Lengthy Town Meeting warrants come at ‘critical moment’ for Orange

Orange Town Hall.

Orange Town Hall. Staff File Photo/Domenic Poli


Staff Writer

Published: 06-14-2024 5:00 PM

ORANGE — Residents are likely in store for a long night on Monday, as the Special and Annual Town Meetings to be held at Town Hall have a combined 75 articles on their warrants involving key decisions.

The warrant for the Special Town Meeting, scheduled to start in the Ruth B. Smith Auditorium at 7 p.m., consists of 45 articles, while the Annual Town Meeting immediately following it has 30.

“It’s long because it’s a critical moment for the town of Orange,” Town Administrator Matthew Fortier said of the first warrant.

The vast majority of articles pertain to the paving of North Main Street, following an underground water and wastewater upgrade that was completed last year. Most of those articles involve authorizing the acquisition of property easements to make the repaving possible. Fortier explained the Franklin Regional Transit Authority (FRTA) has earmarked $13 million for Orange for this project and a vote must be taken by the end of the federal fiscal year in September.

Fortier said the project will consist of tearing up and repaving the asphalt. This, he said, will allow for handicap accessibility to the nearby Fisher Hill Elementary School. It will also include the installation of new retaining walls, a new retention pond and a catch basin.

“It’s a federal project, so it’s held to a ... very high standard,” Fortier mentioned.

He added that $1 million to $2 million was spent on the design alone.

Annual Town Meeting

One of the final articles on the warrant asks voters if they agree to raise and appropriate $10,000 to hire a forensic auditor. It is unclear if this citizen’s petition article is related to the $338,000 paid in fraudulent invoices last summer, leading to the town being in dire financial straits.

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Fortier started in his position on Aug. 21, 2023, and he and other members of the town’s finance team discovered the problem in early September. Though the total was more than $800,000, the banks were able to stop some of those payments. The matter is being investigated by the Orange Police Department, the Northwestern District Attorney’s Office and the FBI, which assigned an agent to the case.

In light of this situation, Fortier had initially proposed a fiscal year 2025 budget that included no funding for the Wheeler Memorial and Moore-Leland libraries. The third and newest proposed budget of $27.3 million includes $335,000 for the libraries. Fortier previously said this figure — down nearly $44,000 from what the libraries were allocated in the current fiscal year — was the result of a May 21 library trustees meeting that he attended, along with Selectboard Chair Tom Smith and Selectboard member Julie Davis. He also said this number is the lowest the libraries’ leadership believes it can work with.

Fortier would not disclose what the fraudulent invoices pertained to, but Article 28 asks voters if they agree to transfer $169,000 from free cash to offset half of the receivable created by payment of those invoices.

The proposed $27.3 million budget represents a 0.8% increase from the current fiscal year. Fortier said the suggested figures consist of “various cuts across all departments,” and this will likely invite a great deal of discussion at Annual Town Meeting. He said Community Development Director Walker Powell’s $62,000 salary was eliminated from the budget due to the recent restraints and adoption of Article 13 would restore that funding so that she can remain in the position.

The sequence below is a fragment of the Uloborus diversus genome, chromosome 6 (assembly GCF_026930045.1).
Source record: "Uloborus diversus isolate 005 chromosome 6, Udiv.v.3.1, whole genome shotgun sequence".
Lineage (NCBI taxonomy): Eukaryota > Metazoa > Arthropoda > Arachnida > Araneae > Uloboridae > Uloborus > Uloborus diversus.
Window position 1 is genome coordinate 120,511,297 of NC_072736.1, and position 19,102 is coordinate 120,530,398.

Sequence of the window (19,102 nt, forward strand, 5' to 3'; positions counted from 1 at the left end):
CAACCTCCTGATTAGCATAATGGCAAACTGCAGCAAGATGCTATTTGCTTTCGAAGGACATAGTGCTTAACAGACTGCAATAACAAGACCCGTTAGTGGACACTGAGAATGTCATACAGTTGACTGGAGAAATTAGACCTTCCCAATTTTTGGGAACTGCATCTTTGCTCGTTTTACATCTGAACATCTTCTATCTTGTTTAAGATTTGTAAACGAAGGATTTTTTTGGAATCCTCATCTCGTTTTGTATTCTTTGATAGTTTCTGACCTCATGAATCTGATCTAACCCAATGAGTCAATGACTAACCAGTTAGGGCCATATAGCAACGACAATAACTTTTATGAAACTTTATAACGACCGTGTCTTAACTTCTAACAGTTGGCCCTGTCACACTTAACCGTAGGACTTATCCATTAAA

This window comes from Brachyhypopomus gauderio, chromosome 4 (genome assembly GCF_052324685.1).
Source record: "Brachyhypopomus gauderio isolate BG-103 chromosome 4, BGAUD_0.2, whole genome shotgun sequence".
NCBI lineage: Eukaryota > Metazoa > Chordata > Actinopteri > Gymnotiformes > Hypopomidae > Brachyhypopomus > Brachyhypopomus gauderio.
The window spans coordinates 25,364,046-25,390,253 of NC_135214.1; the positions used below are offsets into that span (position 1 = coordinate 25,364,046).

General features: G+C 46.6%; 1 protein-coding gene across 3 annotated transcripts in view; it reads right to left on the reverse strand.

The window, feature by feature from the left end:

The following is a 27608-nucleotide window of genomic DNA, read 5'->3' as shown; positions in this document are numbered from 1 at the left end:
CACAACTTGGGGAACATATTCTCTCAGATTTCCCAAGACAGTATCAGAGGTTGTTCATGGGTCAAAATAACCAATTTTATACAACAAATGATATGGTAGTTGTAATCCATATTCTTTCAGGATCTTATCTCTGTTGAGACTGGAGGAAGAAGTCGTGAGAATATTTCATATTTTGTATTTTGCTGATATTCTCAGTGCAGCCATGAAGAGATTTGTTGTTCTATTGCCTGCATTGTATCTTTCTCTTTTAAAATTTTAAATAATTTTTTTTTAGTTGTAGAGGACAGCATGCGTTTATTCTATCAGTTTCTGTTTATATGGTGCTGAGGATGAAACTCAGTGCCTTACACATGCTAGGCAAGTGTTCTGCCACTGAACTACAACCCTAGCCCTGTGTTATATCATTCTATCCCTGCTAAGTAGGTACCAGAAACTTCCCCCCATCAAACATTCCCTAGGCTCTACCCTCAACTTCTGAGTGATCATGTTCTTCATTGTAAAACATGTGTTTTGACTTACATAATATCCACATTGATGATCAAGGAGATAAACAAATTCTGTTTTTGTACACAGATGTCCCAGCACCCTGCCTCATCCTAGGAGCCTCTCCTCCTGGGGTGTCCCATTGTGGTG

Article 19 asks voters if they agree to appropriate $1.5 million to upgrade a failed influent pumping system at the Orange Wastewater Treatment Facility. At 21 years old, the pump was one of three on site designed to take in sewage from the facility’s collection system and distribute it throughout the rest of the wastewater system. It failed in March, forcing Wastewater Superintendent Oscar Rodriguez and his staff to manually operate the system and prevent sewage from entering the Millers River.

“We avoided an environmental issue by getting an emergency pump truck on site. Oscar and his team down there had to stay overnight for, like, two days, monitoring, pushing buttons, turning switches and keeping sewage out of the river,” Fortier told the Orange Selectboard at a meeting at the end of March. “They did a great job.”

Fortier mentioned the town has since been renting a bypass pumping system from Sunbelt Rentals, a Springfield company, for $15,000 per month. He explained monthly loan payments on a new system would likely be about $3,000 per month.

Article 27 pertains to raising and appropriating $750,000 for a water tower needed at the Orange Industrial Park. Seaman Paper, the town’s largest employer and part of the industrial park, is reportedly paying exorbitant insurance premiums due to insufficient water capacity. The engineering firm Weston & Sampson has reportedly designed a potable water storage/fire suppression tower for both the industrial park businesses and a section of town.

The Special Town Meeting warrant is available at tinyurl.com/Orange-STM. The Annual Town Meeting warrant is available at tinyurl.com/Orange-ATM2024.

In February, Steven Garrity was elected moderator with 121 write-in votes. There were no names on the ballot for the moderator position.

Reach Domenic Poli at: dpoli@recorder.com or